As our runner takes her stance and pushes through her reset, she becomes upright and leaning in to her goal. Ultimately, she has begun her stride toward the finish line. She needs mental and emotional balance and a clear line of sight to her goal and she pushes through each step with intention. Here employees should take each meeting, each day, and each week with intention for getting off the blocks to a great restart. A clear line of sight to goals, a sense of balance (or rebalance), and an intentional approach focused on short term priorities will be important. Leaders should expect mindsets to be all over the place from euphoria that they are back to sadness and depression about leaving family back at home. If you had employees who passed away during the pandemic, restarting could feel empty and a sense of loss could permeate your plan. Here is where restarting becomes so important. 

When we start something, we have a clean slate and a clear path. We are beginning. When we run our race, our path is marked and we know what we need to do to get to the finish line. Restarting is an acknowledgement of the past, that something happened, but then a push forward toward a future state. It is recognition that we are emotionally, cognitively, and physically beginning again, and this time, that path could look different. 

Milestones, building in opportunities for community, and space for employees to feel their way through any restart will be important during this step.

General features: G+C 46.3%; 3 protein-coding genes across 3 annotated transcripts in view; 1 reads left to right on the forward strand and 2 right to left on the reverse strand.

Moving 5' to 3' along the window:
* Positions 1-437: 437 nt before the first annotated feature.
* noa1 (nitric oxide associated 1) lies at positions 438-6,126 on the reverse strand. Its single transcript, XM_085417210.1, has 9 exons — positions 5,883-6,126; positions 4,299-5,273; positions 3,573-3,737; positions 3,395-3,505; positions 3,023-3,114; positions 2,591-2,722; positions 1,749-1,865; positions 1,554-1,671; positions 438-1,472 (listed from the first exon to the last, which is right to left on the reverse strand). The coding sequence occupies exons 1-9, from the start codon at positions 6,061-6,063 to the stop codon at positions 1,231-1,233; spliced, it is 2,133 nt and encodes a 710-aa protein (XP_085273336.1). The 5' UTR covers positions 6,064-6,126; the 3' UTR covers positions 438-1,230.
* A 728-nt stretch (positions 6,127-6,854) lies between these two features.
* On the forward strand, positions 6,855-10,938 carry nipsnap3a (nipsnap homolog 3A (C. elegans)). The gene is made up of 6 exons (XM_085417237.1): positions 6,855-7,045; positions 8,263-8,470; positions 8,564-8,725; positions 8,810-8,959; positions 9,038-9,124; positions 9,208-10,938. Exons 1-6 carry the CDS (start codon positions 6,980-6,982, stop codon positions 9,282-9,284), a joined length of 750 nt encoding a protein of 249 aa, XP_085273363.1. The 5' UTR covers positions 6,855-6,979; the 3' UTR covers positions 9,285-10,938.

TIMELINE: Leaders should focus on Restarting 1-2 months after they complete their employee reintegration phase. 

Employee Reintegration
Employees getting back to a regular in-person meeting instead of a Zoom video conference now that their office reintegrated employees post Covid-19 vaccine.


Third, Recalibrating will be critical. When we calibrate our business, we adjust operating procedures to account for external factors, or in comparison to market norms and data. When we recalibrate, using the same external factors, we adjust to new information, emerging market norms, and a dynamic operating landscape. Over the course of the last 12 months, the landscape has dramatically changed. Our runner is constantly recalibrating as she sprints to the finish. How fast should she move. How quickly she needs to move her arms to be in sync with each stride and step. Looking left to right she can see her competition and what they are doing. She recalibrates her steps with this information. Pushing into the ground, each step has a purpose. 

As we look into the emerging economies of work, there is no country, no industry, no company, no team and no individual that the COVID-19 crisis did not touch in some way. In some market spaces, entire industries are different, or changed. And, some industries no longer exist. In other spaces, new industries and ideas have emerged. Recalibrating means taking new and emerging market conditions into consideration and building a plan forward that is sustainable – but doing so with intentionality. Each move needs a purpose and must be in-sync. An organization that does not take the time to recalibrate their plans — strategic, compensation, operations, supply chain, etc., — and operates under the assumption that they are running the same race they were in 2019 will be dangerously behind the curve and at a loss to retain any kind of key talent. 

TIMELINE:  Leaders should focus on Recalibration 2-4 months after reopening their organization.